About a week ago, the author David Mitchell announced he was going to publish a short story in tweets. At the time, I felt slightly miffed that he’d not only beaten me to it, but also alighted on a splendid publicity stunt in spite of not particularly needing the publicity. At first, I did nothing about it but today, I had the idea of taking his idea and running with it by using the Twitter form to produce a parody of Mitchell’s most famous book, Cloud Atlas. At an early stage, I decided that I’d structure my stories in reverse chronological order (i.e the opposite way to Cloud Atlas) which led to the idea of structuring the story around a spoof chapter from the bible. Rightly or wrongly, everything blossomed from here. I quite like the story though the need to condense each chapter into 140 characters has necessarily resulted in a rather functional style or writing. I’m aware this one has the potential to offend so I’ll put an apology/justification at the bottom.
1a)There is no civilisation anymore. Man against man; faith against faith. Our time has come. We rise through the cracks and we laugh.
2a) The celebrated biblical historian staggered through the gallery, en route to make his announcement. He shouldn’t have had that 5th G&T.
3a)”Sack the monasteries,” the king barks, red-faced, bread-faced, bloated. Too far, too soon, he thinks;history digesting itself, belching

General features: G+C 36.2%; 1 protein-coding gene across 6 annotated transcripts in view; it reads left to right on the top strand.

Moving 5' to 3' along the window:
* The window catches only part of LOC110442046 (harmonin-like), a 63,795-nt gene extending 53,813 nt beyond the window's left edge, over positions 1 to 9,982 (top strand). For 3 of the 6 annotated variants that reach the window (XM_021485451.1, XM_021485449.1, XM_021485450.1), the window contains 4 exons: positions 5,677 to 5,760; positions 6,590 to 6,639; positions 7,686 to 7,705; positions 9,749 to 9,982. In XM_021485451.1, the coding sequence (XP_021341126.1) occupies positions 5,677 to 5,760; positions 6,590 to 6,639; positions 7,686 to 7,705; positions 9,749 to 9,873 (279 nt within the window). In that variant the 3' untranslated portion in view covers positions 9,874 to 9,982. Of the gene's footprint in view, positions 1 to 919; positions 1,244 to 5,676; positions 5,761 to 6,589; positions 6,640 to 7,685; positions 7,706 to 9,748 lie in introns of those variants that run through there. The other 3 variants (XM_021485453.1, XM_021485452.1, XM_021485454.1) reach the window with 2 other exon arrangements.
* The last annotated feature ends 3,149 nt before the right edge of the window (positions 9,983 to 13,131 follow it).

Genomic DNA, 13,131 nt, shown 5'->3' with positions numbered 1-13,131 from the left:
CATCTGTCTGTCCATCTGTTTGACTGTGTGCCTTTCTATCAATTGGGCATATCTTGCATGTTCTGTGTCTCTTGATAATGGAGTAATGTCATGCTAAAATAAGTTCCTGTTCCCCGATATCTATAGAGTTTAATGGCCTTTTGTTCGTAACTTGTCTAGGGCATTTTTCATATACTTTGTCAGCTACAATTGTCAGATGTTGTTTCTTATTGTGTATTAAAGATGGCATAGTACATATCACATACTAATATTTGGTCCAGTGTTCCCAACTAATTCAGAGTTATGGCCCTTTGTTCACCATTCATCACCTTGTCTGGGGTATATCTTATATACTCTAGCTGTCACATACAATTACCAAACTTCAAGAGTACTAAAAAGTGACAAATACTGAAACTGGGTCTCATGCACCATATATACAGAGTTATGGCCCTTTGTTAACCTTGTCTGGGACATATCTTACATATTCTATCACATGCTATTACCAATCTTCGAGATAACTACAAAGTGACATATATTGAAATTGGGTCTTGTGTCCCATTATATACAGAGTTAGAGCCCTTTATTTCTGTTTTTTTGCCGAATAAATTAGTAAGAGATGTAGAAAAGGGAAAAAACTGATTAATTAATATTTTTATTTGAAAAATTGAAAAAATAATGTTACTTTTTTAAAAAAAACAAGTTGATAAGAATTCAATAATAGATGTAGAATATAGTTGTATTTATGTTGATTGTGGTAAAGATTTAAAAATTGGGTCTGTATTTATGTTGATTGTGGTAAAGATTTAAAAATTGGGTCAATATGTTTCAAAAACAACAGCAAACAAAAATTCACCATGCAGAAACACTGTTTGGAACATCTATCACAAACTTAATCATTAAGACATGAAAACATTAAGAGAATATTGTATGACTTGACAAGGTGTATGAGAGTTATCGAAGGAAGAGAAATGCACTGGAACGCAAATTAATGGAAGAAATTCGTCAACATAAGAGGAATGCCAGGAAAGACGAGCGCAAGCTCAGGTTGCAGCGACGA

4a)Friar Robert frowned. He was getting tired of the cloisters. He was sure the Abbot only upheld the vow of silence when he was around.
5a)”We’re all pagan here,” said the celt,slamming the door.St Patrick sighed.
@least he hadn’t threatened to set the snakes on him thistime.
6)1Verily, Jeremiah Kyle hath the paternity tests back.2And Joseph begat Jesus of Nazereth.3And Lo Mary hath explaining to do.4Jesus wept.
5b)It had been bad enough in Rome with the lions but if Christianity was going to take off in Ireland, he’d need a miracle. Or a mongoose
4b)Still, he’d be sorry when he found out about the joke chapter he’d slipped into the bible when it had been his turn on the printing press
3b)The abbot reels; the king’s leering thug cuffs him. Such destruction, he thinks. Unseen, he slips a book from the shelf into his jerkin.
2b)A snake bit the mysterious monk. He dropped his gun, leaving the historian free to read the ‘Lost’ Gospel to the listening millions
1b)St Patrick can wipe that smug smile off his face. As chaos breaks out, the snakes are in charge at last.
In the interests of clarity, I should note that Chapter 6 is intended to depict a deliberately false chapter of the bible inserted by a disgruntled monk which, in this story, has the ultimate knock-on effect of causing a religious apocolypse. Originally, I was going to take it in a slightly different direction but I decided I wanted to incorporate a Dan Brown spoof-which possibly didn;t come off as a) the lack of characters prevented me from imitating Brown’s trademark verbosity and b) I’ve never actually read the books.
I’m not expressing any personal views on religion as I’ve got no urge to open up that particular can of worms (though if anyone is interested, I’m loosely CofE which means that Ch6 definitely doesn’t reflect the views I was brought up with). I think that what I’m trying to achieve is reasonably clear and hopefully anyone who actually reads it will not be offended. At the same time, I’m aware that chapters 1a) and 1b) could be read as suggesting that the world would collapse in the absence of religion. Again this is not my view and this is just a story. Essentially, therefore, to borrow a line from Bill Hicks, if this story upsets any Christians or athiests, please “forgive me.” This really was just an exercise in flash fiction.